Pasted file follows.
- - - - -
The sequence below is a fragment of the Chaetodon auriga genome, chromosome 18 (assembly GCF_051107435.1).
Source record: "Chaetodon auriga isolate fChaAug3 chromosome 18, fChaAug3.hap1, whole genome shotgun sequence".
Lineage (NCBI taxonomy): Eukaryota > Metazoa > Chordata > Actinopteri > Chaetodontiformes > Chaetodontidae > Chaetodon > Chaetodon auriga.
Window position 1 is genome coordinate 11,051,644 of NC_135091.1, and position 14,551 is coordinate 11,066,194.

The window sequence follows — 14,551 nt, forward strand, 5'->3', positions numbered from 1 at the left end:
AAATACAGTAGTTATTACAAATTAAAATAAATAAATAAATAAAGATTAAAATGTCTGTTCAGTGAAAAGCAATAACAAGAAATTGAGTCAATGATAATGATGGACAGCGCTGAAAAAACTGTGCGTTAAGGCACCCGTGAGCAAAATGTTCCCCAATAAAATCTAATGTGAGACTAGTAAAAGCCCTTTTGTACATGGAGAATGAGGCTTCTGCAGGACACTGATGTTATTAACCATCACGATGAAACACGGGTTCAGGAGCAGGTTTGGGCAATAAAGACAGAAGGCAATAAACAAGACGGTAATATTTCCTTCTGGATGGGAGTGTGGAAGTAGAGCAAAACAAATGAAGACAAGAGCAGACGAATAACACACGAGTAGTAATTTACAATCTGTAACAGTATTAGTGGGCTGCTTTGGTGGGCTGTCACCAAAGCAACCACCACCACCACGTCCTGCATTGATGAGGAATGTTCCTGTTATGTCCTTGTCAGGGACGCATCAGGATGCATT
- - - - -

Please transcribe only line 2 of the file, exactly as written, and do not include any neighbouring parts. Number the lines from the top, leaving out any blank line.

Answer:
Source record: "Chaetodon auriga isolate fChaAug3 chromosome 18, fChaAug3.hap1, whole genome shotgun sequence".